During the latter half of pregnancy, it is important to maintain a healthy and balanced diet and exercise regularly, unless advised otherwise by your healthcare provider. Good nutrition helps you handle the extra demands on your body as your pregnancy progresses. And adequate exercise gives you strength and maintain a healthy weight. Here are some guidelines:
The nutritional needs of a baby reach their peak during this time of rapid growth. This trimester still calls for higher levels of iron as well as protein. They are crucial to maintain increased blood volume, the growth and cellular development of your baby and a healthy placenta.
- Eat a variety of foods from all food groups, including fruits, vegetables, whole grains, lean proteins, low-fat dairy products and healthy fats and focus on nutrient-dense foods. Incorporate plenty of calcium-rich foods, such as dairy products, leafy green vegetables, and fortified foods.
- Avoid or limit processed foods, sugary drinks, and foods high in saturated fats or added sugars.
- In the final 3 months of your pregnancy, you’ll need an extra 200 calories a day. Include nuts, avocados, chickpeas, sweet potatoes, red meats, pork, chicken, salmon or other oily fish, beans, whole milk, eggs, cheese, full-fat yogurt and such which are considered high-calorie foods.
- Get enough iron from sources like lean red meat, beans, and fortified cereals.
- Drink plenty of water to stay hydrated.
The third trimester of pregnancy is filled with all sorts of thoughts, emotions, anxieties and even more physical changes. Just 20 minutes of exercise a day can ease many of these symptoms, give you a boost of energy, and strengthen your body for delivery.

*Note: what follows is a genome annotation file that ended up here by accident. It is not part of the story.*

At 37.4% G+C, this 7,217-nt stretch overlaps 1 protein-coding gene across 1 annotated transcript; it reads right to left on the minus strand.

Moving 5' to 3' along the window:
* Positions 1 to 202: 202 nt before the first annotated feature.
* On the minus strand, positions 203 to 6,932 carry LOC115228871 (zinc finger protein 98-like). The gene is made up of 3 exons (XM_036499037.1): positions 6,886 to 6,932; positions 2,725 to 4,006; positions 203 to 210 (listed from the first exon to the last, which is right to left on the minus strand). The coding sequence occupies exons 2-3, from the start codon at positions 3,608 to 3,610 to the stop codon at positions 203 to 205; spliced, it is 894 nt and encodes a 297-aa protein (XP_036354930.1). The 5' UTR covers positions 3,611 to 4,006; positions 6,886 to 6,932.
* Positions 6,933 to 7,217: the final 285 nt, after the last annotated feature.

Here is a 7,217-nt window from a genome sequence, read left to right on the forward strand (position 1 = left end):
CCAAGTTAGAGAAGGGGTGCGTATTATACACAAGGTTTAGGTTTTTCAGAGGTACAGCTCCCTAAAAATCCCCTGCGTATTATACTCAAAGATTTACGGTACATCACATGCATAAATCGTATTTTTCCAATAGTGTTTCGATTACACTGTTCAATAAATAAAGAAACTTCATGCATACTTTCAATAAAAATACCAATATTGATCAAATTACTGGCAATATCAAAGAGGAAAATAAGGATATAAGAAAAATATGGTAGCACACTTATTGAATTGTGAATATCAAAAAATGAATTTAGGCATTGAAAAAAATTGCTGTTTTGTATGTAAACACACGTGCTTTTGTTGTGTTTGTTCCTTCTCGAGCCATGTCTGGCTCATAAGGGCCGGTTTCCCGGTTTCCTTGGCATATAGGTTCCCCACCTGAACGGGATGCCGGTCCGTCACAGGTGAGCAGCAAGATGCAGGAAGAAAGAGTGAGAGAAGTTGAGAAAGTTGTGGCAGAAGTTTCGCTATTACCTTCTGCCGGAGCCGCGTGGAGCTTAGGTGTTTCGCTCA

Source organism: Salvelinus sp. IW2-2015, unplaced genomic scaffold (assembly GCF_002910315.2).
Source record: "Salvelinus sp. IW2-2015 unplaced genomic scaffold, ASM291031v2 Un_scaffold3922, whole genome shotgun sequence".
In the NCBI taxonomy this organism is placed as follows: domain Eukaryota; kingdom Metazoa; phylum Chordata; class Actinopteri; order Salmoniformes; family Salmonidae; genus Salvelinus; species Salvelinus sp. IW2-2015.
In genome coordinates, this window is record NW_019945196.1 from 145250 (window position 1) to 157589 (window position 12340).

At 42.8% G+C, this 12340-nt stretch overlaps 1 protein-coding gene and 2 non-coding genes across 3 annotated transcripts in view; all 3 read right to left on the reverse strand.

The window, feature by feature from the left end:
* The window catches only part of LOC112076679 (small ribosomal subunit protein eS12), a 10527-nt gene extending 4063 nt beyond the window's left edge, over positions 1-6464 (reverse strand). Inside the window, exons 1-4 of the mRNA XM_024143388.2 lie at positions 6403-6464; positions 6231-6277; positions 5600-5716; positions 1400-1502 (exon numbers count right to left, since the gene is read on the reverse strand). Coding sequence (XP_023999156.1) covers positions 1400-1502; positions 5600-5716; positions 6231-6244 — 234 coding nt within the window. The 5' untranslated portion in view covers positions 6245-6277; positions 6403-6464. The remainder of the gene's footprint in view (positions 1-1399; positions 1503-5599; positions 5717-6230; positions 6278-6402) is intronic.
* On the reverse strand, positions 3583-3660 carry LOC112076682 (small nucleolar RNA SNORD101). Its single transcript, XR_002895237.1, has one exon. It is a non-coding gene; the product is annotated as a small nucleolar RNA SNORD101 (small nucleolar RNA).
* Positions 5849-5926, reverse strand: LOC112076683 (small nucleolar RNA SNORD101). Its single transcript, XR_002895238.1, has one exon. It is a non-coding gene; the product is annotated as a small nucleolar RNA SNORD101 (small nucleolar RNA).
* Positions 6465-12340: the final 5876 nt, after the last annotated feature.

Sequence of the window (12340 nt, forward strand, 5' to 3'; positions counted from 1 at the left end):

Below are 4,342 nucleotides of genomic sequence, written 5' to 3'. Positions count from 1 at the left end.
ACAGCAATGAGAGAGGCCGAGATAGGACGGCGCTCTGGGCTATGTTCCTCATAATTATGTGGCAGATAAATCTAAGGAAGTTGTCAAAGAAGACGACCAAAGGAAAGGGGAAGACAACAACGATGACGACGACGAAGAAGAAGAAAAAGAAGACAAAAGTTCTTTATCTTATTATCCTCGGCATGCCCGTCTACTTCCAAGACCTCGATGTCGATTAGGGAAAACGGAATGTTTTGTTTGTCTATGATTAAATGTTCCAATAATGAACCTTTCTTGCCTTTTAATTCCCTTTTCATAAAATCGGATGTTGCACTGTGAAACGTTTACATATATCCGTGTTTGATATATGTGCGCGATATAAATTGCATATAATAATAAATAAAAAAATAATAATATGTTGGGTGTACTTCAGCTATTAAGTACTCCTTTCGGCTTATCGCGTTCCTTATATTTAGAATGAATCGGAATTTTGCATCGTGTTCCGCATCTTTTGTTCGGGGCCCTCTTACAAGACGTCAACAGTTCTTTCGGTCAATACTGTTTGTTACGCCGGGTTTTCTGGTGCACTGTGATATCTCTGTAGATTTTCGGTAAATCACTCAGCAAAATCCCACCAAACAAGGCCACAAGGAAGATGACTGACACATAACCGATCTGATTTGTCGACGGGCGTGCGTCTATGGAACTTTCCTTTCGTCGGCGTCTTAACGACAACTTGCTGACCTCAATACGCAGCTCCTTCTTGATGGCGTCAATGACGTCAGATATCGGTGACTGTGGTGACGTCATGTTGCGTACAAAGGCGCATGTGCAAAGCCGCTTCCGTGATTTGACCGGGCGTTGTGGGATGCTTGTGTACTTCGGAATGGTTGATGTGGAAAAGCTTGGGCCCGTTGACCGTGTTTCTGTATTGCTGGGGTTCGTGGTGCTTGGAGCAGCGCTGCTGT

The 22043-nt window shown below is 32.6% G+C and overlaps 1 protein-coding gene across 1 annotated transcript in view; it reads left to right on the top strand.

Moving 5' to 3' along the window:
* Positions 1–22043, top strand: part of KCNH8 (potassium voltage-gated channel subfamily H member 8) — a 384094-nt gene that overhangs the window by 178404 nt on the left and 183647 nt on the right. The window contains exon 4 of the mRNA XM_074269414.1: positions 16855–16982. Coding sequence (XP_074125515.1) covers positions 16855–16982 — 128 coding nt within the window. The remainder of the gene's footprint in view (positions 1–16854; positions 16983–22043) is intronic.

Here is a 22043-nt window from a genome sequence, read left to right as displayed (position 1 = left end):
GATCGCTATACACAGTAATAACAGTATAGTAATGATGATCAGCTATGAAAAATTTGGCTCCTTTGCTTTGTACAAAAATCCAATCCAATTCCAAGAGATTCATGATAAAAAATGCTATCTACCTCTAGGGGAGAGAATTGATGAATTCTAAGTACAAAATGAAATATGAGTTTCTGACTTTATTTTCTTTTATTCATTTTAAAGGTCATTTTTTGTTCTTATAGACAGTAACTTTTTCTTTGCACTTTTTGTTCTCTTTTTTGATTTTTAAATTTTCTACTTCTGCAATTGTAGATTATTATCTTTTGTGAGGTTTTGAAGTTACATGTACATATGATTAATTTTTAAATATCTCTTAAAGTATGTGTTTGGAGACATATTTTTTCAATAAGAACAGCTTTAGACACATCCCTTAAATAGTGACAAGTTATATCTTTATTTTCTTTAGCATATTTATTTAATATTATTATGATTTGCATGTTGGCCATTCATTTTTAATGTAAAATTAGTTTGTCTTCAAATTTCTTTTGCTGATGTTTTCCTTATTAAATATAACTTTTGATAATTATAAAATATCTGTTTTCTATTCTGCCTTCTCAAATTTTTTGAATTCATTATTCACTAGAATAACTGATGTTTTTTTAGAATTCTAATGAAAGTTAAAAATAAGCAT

- Aim for at least 30 minutes of moderate-intensity exercise most days of the week, such as walking, swimming, or prenatal yoga, pelvic floor exercises.
- Avoid contact sports, activities with a high risk of falling, or other activities that may put you and your baby at risk.
- Listen to your body and don’t push yourself too hard.
- It is important to stay active, but also to rest as needed.
- Remember to always consult with your healthcare provider before starting or changing any exercise or diet regimen during pregnancy, as every pregnancy is unique and there may be medical considerations that need to be taken into account!
It’s important to note that every pregnancy is unique, and some women may require modifications to their diet and exercise regimen based on their individual needs and medical history. Consult your gynaecologist to develop a plan that is right for you.